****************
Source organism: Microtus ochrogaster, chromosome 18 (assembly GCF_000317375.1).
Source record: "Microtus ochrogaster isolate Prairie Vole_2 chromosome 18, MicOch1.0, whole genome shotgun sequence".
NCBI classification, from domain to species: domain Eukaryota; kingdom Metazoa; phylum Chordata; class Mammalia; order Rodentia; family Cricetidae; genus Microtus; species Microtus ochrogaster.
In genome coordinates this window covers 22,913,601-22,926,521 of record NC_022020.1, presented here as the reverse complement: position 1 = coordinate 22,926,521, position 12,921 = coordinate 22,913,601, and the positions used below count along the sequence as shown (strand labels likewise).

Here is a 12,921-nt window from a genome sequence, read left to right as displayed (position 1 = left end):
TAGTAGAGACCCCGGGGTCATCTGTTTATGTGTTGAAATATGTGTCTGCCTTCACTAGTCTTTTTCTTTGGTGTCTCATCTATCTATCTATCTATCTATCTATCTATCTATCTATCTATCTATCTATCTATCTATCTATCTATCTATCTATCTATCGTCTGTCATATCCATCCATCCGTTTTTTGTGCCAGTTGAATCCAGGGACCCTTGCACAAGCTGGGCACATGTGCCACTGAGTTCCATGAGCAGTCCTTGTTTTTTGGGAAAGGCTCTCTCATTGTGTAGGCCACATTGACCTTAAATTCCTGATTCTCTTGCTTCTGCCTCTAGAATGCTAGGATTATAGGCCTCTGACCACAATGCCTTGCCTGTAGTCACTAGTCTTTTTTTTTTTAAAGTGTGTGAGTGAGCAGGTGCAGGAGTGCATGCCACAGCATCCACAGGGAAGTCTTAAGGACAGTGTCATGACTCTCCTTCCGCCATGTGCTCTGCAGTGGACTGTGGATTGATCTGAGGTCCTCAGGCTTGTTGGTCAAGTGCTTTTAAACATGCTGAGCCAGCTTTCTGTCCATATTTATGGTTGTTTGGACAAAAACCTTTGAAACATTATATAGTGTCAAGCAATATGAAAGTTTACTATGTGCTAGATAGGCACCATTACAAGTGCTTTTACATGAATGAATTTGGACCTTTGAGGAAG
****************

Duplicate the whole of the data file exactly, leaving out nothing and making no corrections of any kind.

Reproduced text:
Source organism: Microtus ochrogaster, chromosome 18 (assembly GCF_000317375.1).
Source record: "Microtus ochrogaster isolate Prairie Vole_2 chromosome 18, MicOch1.0, whole genome shotgun sequence".
NCBI classification, from domain to species: domain Eukaryota; kingdom Metazoa; phylum Chordata; class Mammalia; order Rodentia; family Cricetidae; genus Microtus; species Microtus ochrogaster.
In genome coordinates this window covers 22,913,601-22,926,521 of record NC_022020.1, presented here as the reverse complement: position 1 = coordinate 22,926,521, position 12,921 = coordinate 22,913,601, and the positions used below count along the sequence as shown (strand labels likewise).

Here is a 12,921-nt window from a genome sequence, read left to right as displayed (position 1 = left end):
TAGTAGAGACCCCGGGGTCATCTGTTTATGTGTTGAAATATGTGTCTGCCTTCACTAGTCTTTTTCTTTGGTGTCTCATCTATCTATCTATCTATCTATCTATCTATCTATCTATCTATCTATCTATCTATCTATCTATCTATCTATCTATCTATCGTCTGTCATATCCATCCATCCGTTTTTTGTGCCAGTTGAATCCAGGGACCCTTGCACAAGCTGGGCACATGTGCCACTGAGTTCCATGAGCAGTCCTTGTTTTTTGGGAAAGGCTCTCTCATTGTGTAGGCCACATTGACCTTAAATTCCTGATTCTCTTGCTTCTGCCTCTAGAATGCTAGGATTATAGGCCTCTGACCACAATGCCTTGCCTGTAGTCACTAGTCTTTTTTTTTTTAAAGTGTGTGAGTGAGCAGGTGCAGGAGTGCATGCCACAGCATCCACAGGGAAGTCTTAAGGACAGTGTCATGACTCTCCTTCCGCCATGTGCTCTGCAGTGGACTGTGGATTGATCTGAGGTCCTCAGGCTTGTTGGTCAAGTGCTTTTAAACATGCTGAGCCAGCTTTCTGTCCATATTTATGGTTGTTTGGACAAAAACCTTTGAAACATTATATAGTGTCAAGCAATATGAAAGTTTACTATGTGCTAGATAGGCACCATTACAAGTGCTTTTACATGAATGAATTTGGACCTTTGAGGAAG